Yet, many of the main actors were unaware of the discrimination the Mexican-American extras faced away from the movie set.

In the documentary, Galan interviews Cardenas, who recalls how staff at a hotel looked at her suspiciously and how she didn’t know the Mexican-Americans children on the set had to attend segregated schools. He also interviews child actor Tony Cano who remembers incidents of racism.

The documentary also covers Stevens’ experience in World War II as part of the U.S. Army Signal Corps. Stevens would become one of the first directors to capture images of the Holocaust and his footage would be used in the Nuremberg Trials.

“That experience changed him forever,” Galan said. “I don’t think he would have made ‘Giant’ had it not been for that experience.”

In addition, the documentary shows how Dean playfully interacted with Mexican-American teens off screen and shocked the town when he was killed in a car wreck in California weeks later.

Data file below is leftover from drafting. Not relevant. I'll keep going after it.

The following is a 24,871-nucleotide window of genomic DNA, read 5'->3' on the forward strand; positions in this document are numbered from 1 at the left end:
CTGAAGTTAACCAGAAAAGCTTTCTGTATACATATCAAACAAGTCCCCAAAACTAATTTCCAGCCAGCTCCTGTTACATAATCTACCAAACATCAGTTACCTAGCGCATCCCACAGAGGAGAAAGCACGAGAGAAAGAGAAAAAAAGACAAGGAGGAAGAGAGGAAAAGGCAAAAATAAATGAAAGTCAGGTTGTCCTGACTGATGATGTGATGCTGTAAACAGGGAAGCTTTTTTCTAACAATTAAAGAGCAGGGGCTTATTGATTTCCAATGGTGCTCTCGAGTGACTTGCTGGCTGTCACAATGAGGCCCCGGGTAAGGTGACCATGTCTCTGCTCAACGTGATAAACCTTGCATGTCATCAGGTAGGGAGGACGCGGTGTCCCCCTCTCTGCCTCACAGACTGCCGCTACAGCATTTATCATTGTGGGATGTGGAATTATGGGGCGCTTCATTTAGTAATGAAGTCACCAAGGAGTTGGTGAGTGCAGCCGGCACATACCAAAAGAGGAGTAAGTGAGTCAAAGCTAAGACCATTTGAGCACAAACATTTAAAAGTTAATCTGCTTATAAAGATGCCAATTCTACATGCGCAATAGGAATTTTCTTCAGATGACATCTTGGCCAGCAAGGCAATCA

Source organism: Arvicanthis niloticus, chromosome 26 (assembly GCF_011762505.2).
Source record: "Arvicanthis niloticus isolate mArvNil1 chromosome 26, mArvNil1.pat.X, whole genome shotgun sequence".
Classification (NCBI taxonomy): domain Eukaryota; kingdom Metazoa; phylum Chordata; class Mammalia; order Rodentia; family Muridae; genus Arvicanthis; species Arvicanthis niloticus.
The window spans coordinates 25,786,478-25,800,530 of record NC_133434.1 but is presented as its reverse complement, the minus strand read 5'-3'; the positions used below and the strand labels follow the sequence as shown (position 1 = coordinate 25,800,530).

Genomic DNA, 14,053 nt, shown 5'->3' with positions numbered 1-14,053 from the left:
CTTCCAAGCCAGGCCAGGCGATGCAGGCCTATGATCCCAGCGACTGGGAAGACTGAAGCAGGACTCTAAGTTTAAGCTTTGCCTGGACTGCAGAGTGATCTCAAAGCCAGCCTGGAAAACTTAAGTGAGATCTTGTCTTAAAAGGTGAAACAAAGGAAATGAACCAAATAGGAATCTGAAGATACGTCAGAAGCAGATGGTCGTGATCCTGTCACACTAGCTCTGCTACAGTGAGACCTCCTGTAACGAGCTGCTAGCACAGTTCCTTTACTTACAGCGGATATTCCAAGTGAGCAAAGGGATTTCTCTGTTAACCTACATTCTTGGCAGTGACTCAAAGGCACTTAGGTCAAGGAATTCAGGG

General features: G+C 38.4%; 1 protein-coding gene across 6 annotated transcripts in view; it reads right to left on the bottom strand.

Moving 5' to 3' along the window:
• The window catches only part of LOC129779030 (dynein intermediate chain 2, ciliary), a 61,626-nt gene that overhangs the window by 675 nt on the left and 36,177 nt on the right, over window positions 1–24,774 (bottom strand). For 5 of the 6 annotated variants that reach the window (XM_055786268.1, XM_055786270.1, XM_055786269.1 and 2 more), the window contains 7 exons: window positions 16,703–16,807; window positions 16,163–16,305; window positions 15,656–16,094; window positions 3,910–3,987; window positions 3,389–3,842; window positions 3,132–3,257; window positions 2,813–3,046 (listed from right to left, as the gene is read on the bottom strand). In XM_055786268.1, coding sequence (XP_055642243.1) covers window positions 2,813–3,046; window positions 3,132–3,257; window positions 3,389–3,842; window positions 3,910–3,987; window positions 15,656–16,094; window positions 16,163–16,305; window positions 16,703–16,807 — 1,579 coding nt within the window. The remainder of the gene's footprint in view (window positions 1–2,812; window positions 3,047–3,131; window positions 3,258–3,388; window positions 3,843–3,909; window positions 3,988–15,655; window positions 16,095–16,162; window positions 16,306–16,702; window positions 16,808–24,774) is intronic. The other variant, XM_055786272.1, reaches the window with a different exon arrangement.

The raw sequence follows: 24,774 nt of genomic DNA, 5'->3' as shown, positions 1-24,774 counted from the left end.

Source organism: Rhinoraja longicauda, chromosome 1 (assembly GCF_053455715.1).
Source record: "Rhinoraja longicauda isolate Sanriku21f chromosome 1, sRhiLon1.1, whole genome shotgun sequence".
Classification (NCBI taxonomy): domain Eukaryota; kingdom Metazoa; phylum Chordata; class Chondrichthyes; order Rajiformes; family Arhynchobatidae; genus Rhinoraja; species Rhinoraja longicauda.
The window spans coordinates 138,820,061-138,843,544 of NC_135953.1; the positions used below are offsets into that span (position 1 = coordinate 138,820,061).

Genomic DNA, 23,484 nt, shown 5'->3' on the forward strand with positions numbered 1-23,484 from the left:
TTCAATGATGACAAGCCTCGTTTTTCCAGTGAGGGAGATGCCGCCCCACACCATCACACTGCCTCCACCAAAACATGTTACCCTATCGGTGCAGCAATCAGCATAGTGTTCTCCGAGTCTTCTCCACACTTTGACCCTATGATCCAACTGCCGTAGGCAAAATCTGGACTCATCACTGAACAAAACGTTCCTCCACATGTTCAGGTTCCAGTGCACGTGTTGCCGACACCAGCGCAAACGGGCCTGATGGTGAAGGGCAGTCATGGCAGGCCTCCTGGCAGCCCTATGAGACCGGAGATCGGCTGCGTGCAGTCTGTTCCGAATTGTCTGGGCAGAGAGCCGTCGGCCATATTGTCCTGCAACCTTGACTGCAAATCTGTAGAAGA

Alabama marriage equality battle echoes epic fights

Alabama Chief Justice Roy Moore’s office overlooks Montgomery’s Dexter Avenue, a history-soaked thoroughfare topped by the Alabama Capitol, where Jefferson Davis was inaugurated president of the Confederacy and where the Rev. Martin Luther King Jr. ended the 1965 march for voting rights.

As gay and lesbian couples left a nearby courthouse clutching marriage licenses earlier in February, Moore, an outspoken opponent of marriage equality, was fighting to stop the weddings using a states’ rights argument that conjured up those historical ghosts of slavery, the Civil War and the battle against desegregation.